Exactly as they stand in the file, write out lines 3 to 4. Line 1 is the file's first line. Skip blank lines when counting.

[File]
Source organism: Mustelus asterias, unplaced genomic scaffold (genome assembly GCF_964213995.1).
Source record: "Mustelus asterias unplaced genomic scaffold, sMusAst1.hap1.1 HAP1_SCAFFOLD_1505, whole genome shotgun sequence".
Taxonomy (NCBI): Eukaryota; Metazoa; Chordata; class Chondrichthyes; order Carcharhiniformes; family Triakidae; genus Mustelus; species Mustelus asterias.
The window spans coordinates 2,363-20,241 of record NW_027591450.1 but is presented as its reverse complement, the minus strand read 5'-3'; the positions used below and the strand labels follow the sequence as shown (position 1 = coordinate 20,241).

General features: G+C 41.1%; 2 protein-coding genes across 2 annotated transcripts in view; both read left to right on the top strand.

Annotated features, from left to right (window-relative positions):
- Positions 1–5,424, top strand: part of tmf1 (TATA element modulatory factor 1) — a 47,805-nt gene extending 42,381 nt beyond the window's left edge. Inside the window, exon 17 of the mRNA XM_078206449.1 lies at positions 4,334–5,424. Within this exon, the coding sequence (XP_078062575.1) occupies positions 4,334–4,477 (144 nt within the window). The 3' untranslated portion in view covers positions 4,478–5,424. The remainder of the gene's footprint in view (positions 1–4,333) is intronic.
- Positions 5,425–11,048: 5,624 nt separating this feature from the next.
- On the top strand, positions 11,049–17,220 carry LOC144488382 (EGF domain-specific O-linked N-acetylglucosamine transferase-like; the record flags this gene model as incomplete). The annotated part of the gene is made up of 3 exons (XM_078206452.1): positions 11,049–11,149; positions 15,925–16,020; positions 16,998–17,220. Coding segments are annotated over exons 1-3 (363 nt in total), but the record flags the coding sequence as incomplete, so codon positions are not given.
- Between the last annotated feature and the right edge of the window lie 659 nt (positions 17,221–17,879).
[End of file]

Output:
Taxonomy (NCBI): Eukaryota; Metazoa; Chordata; class Chondrichthyes; order Carcharhiniformes; family Triakidae; genus Mustelus; species Mustelus asterias.
The window spans coordinates 2,363-20,241 of record NW_027591450.1 but is presented as its reverse complement, the minus strand read 5'-3'; the positions used below and the strand labels follow the sequence as shown (position 1 = coordinate 20,241).